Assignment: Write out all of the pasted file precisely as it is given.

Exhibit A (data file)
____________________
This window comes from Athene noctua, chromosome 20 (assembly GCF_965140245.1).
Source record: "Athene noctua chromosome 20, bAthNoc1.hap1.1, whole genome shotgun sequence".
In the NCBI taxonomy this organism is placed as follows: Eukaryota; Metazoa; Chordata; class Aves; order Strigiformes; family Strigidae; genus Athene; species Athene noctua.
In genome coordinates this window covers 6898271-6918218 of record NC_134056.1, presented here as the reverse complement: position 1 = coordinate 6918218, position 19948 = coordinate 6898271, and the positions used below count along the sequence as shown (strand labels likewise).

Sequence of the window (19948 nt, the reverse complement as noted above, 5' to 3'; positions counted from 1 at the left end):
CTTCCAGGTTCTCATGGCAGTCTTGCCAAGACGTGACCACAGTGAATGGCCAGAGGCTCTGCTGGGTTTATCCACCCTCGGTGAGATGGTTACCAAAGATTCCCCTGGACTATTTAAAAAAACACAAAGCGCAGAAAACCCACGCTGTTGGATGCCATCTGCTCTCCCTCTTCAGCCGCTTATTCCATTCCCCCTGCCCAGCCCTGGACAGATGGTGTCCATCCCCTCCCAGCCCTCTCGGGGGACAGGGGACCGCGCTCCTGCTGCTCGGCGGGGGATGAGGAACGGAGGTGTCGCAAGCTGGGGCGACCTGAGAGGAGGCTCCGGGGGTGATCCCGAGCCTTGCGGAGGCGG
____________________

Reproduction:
This window comes from Athene noctua, chromosome 20 (assembly GCF_965140245.1).
Source record: "Athene noctua chromosome 20, bAthNoc1.hap1.1, whole genome shotgun sequence".
In the NCBI taxonomy this organism is placed as follows: Eukaryota; Metazoa; Chordata; class Aves; order Strigiformes; family Strigidae; genus Athene; species Athene noctua.
In genome coordinates this window covers 6898271-6918218 of record NC_134056.1, presented here as the reverse complement: position 1 = coordinate 6918218, position 19948 = coordinate 6898271, and the positions used below count along the sequence as shown (strand labels likewise).

Sequence of the window (19948 nt, the reverse complement as noted above, 5' to 3'; positions counted from 1 at the left end):
CTTCCAGGTTCTCATGGCAGTCTTGCCAAGACGTGACCACAGTGAATGGCCAGAGGCTCTGCTGGGTTTATCCACCCTCGGTGAGATGGTTACCAAAGATTCCCCTGGACTATTTAAAAAAACACAAAGCGCAGAAAACCCACGCTGTTGGATGCCATCTGCTCTCCCTCTTCAGCCGCTTATTCCATTCCCCCTGCCCAGCCCTGGACAGATGGTGTCCATCCCCTCCCAGCCCTCTCGGGGGACAGGGGACCGCGCTCCTGCTGCTCGGCGGGGGATGAGGAACGGAGGTGTCGCAAGCTGGGGCGACCTGAGAGGAGGCTCCGGGGGTGATCCCGAGCCTTGCGGAGGCGG